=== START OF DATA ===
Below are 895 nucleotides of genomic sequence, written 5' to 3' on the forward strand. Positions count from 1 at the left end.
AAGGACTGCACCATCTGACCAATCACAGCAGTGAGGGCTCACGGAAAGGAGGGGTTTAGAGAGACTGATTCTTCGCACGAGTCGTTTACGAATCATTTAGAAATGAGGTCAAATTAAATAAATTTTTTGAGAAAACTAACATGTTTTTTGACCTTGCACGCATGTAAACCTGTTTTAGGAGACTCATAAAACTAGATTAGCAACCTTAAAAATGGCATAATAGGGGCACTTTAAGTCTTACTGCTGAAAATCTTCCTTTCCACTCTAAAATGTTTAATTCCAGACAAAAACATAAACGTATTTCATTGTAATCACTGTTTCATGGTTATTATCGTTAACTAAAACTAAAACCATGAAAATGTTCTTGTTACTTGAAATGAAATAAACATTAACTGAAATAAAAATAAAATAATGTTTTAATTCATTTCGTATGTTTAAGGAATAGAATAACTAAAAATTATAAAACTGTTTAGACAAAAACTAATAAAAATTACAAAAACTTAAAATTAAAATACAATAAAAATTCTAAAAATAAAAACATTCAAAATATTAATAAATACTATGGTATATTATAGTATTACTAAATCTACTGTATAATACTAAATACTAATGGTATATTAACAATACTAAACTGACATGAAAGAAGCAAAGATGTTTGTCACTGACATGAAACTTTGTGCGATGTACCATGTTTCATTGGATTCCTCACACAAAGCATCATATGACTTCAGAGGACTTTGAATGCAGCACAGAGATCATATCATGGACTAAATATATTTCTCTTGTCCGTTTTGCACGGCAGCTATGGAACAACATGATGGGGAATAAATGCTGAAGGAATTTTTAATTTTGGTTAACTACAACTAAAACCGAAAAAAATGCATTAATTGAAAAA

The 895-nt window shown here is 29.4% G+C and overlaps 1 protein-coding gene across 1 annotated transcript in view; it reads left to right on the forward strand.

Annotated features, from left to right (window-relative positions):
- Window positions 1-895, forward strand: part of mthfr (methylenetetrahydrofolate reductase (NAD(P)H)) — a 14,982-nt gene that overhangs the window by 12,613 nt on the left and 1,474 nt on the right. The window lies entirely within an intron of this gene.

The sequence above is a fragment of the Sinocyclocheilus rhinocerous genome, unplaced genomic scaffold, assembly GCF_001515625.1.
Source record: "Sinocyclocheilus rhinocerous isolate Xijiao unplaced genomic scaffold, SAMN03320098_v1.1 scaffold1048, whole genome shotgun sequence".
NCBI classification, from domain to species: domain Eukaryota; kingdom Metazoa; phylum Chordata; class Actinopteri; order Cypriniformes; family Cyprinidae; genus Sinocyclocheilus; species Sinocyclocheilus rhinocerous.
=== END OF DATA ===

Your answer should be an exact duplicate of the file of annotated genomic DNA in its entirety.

Below are 895 nucleotides of genomic sequence, written 5' to 3' on the forward strand. Positions count from 1 at the left end.
AAGGACTGCACCATCTGACCAATCACAGCAGTGAGGGCTCACGGAAAGGAGGGGTTTAGAGAGACTGATTCTTCGCACGAGTCGTTTACGAATCATTTAGAAATGAGGTCAAATTAAATAAATTTTTTGAGAAAACTAACATGTTTTTTGACCTTGCACGCATGTAAACCTGTTTTAGGAGACTCATAAAACTAGATTAGCAACCTTAAAAATGGCATAATAGGGGCACTTTAAGTCTTACTGCTGAAAATCTTCCTTTCCACTCTAAAATGTTTAATTCCAGACAAAAACATAAACGTATTTCATTGTAATCACTGTTTCATGGTTATTATCGTTAACTAAAACTAAAACCATGAAAATGTTCTTGTTACTTGAAATGAAATAAACATTAACTGAAATAAAAATAAAATAATGTTTTAATTCATTTCGTATGTTTAAGGAATAGAATAACTAAAAATTATAAAACTGTTTAGACAAAAACTAATAAAAATTACAAAAACTTAAAATTAAAATACAATAAAAATTCTAAAAATAAAAACATTCAAAATATTAATAAATACTATGGTATATTATAGTATTACTAAATCTACTGTATAATACTAAATACTAATGGTATATTAACAATACTAAACTGACATGAAAGAAGCAAAGATGTTTGTCACTGACATGAAACTTTGTGCGATGTACCATGTTTCATTGGATTCCTCACACAAAGCATCATATGACTTCAGAGGACTTTGAATGCAGCACAGAGATCATATCATGGACTAAATATATTTCTCTTGTCCGTTTTGCACGGCAGCTATGGAACAACATGATGGGGAATAAATGCTGAAGGAATTTTTAATTTTGGTTAACTACAACTAAAACCGAAAAAAATGCATTAATTGAAAAA

The 895-nt window shown here is 29.4% G+C and overlaps 1 protein-coding gene across 1 annotated transcript in view; it reads left to right on the forward strand.

Annotated features, from left to right (window-relative positions):
- Window positions 1-895, forward strand: part of mthfr (methylenetetrahydrofolate reductase (NAD(P)H)) — a 14,982-nt gene that overhangs the window by 12,613 nt on the left and 1,474 nt on the right. The window lies entirely within an intron of this gene.

The sequence above is a fragment of the Sinocyclocheilus rhinocerous genome, unplaced genomic scaffold, assembly GCF_001515625.1.
Source record: "Sinocyclocheilus rhinocerous isolate Xijiao unplaced genomic scaffold, SAMN03320098_v1.1 scaffold1048, whole genome shotgun sequence".
NCBI classification, from domain to species: domain Eukaryota; kingdom Metazoa; phylum Chordata; class Actinopteri; order Cypriniformes; family Cyprinidae; genus Sinocyclocheilus; species Sinocyclocheilus rhinocerous.